Deacons,

 

Wishing you a glorious feast of Our Lord’s Entry into Jerusalem.  Today we observe our Master and our Lord’s entry on a donkey and a colt the foal of a donkey.

 

He Who sits on the Cherubim, on the throne of His glory, entered into Jerusalem, what is this great humility?– Gospel Response of Palm Sunday procession before the south gate.

 

This brings us to our second Deacon Core Value: Humility

 

Humility is another virtue that is hard to talk about.  St. Isaac of Syria said:

I want to speak about humility, but I am afraid, as one who wants to speak about God. This is because humility is the garment that the Divinity wore when He appeared among us. For this reason, when the devils see a humble person they are afraid, because they see in him the image of their Creator who has subdued them.

 

So instead of talking about Humility as a virtue, I’d like to discuss some practical ways of humility that applies to our service as deacons.  We will first discuss false humility and true humility as deacons, then we will end with some red flags that show that there might be a pride problem.

 

Deacon False Humility

The following are some negative deacon behavior that disguise itself as humility.  In reality however these are vices that have nothing to do with humility at all!  Here are a couple of stereotypes that come to mind:

 

False Humble Deacon #1: The I don’t know how to do it guy, but he really knows how to

 

Symptom: You ask him if he knows how to do a certain service, such as chanting the gospel, serving in the altar, saying a certain hymn, teaching a class, etc. but he says “I don’t know how to do it” even though he knows just to appear humble.

 

Cure:  This deacon needs to realize humility is not thinking less of himself, but it is thinking of himself less.  Moreover, just as he doesn’t have any merit for the color of his hair, so too he doesn’t have any merit for the gifts that God bestowed upon him.  Both of these were not due to any merit of his own.  If God gave him a gift then he must use it for God’s glory.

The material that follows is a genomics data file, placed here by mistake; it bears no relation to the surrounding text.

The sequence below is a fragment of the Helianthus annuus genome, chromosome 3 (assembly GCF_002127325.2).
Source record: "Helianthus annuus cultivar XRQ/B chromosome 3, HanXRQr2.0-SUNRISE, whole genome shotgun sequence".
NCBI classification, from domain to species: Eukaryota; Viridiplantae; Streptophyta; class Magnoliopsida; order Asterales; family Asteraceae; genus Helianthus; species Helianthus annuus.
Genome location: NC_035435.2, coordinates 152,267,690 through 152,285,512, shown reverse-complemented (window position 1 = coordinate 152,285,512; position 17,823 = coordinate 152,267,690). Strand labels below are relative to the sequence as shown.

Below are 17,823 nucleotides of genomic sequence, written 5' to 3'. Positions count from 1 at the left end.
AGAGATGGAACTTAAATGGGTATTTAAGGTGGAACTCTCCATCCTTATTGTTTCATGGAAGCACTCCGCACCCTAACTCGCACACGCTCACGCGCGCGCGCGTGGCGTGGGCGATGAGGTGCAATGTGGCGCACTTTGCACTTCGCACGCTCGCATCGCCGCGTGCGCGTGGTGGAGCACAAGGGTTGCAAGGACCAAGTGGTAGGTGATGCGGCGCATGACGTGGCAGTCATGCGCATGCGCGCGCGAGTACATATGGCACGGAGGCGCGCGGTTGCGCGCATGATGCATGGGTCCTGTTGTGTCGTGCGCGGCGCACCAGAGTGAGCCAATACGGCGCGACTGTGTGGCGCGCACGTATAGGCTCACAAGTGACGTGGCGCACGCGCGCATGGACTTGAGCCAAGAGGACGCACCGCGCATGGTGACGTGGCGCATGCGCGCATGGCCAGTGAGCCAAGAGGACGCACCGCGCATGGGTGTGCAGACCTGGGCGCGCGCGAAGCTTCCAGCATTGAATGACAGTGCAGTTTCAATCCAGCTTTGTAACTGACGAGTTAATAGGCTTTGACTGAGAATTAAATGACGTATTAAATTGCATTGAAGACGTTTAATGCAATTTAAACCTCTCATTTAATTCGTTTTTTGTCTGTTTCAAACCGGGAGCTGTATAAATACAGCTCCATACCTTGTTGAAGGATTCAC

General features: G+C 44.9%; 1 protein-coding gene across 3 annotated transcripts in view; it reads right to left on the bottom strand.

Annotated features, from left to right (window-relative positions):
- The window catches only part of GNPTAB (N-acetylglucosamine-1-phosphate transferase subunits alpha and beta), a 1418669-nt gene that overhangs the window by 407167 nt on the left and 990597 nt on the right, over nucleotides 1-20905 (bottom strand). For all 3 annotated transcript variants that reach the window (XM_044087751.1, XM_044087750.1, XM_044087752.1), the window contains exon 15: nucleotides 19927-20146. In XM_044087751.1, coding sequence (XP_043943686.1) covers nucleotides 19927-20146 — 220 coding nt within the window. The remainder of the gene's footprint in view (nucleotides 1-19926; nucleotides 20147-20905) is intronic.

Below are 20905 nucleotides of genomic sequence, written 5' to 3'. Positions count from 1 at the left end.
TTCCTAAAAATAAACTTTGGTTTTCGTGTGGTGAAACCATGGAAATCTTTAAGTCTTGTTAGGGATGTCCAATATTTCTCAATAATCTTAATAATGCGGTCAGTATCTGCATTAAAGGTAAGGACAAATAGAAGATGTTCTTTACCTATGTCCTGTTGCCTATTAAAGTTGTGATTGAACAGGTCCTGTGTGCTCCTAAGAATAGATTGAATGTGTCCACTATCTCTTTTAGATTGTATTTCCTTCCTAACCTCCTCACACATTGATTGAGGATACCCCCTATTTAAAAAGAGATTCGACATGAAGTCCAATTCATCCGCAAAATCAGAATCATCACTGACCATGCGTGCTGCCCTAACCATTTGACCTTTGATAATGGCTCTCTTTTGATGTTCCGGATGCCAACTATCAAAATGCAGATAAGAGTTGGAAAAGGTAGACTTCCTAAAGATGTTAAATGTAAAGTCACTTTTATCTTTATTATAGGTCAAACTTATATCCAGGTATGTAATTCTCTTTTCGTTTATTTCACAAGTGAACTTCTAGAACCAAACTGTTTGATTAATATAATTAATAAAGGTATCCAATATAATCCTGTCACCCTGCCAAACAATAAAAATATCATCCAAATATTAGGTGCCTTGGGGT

False Humble Deacon #2:  The excessive delegator “etfaddal.la2 etfaddal enta” guy

 

Symptom:  You ask him to carry out a certain service but he refuses saying:

“etfaddal. la2 etfaddal enta”, or

“I’m not worthy”, or

“this other deacon is better at it”, or

“there are lots of other deacons”, or

“I don’t want to do anything, I just want to stand here and pray”, etc. the list goes on, but you get the point!

 

Cure:  This deacon needs to realize that this is a service and that he is here to serve.  As a matter of fact “Deacon” comes from the Greek word “διάκονος” (Diakonos) or “διακόνημα” (Diakonia) which means Servant or Service.  If I hand someone a mop to sweep the floor, nobody would ever tell me “etfaddal” or “I’m not worthy”.  This is a service.  The deacon needs to realize that he’s here to serve and should do as he’s told, redirecting any honor or glory to God to Whom is due all honor and glory.

 

Deacon True Humility

The following are a few guidelines that we should continue to follow in humility:

–          A humble deacon should do as he’s told if called upon.  He doesn’t say yes, or no.  He just says “7ader”

–          A humble deacon should not get upset if not called upon.  We’re here to offer service as needed.

–          A humble deacon knows his role and does it with all his strength and ability.

–          A humble deacon highlights the beauty of the hymns, not the beauty of his voice or the way he chants the hymns.  He doesn’t embellish in the hymn. Instead he just presents it in all honesty as handed down.  Also, since we don’t have harmony in our Coptic hymns, he doesn’t harmonize to attempt to make the hymn sound better.  We all chant the hymns together in one spirit and one voice as one person.

–          A humble deacon doesn’t raise his voice over the others.  Instead he matches the other deacons’ voice, pitch and speed.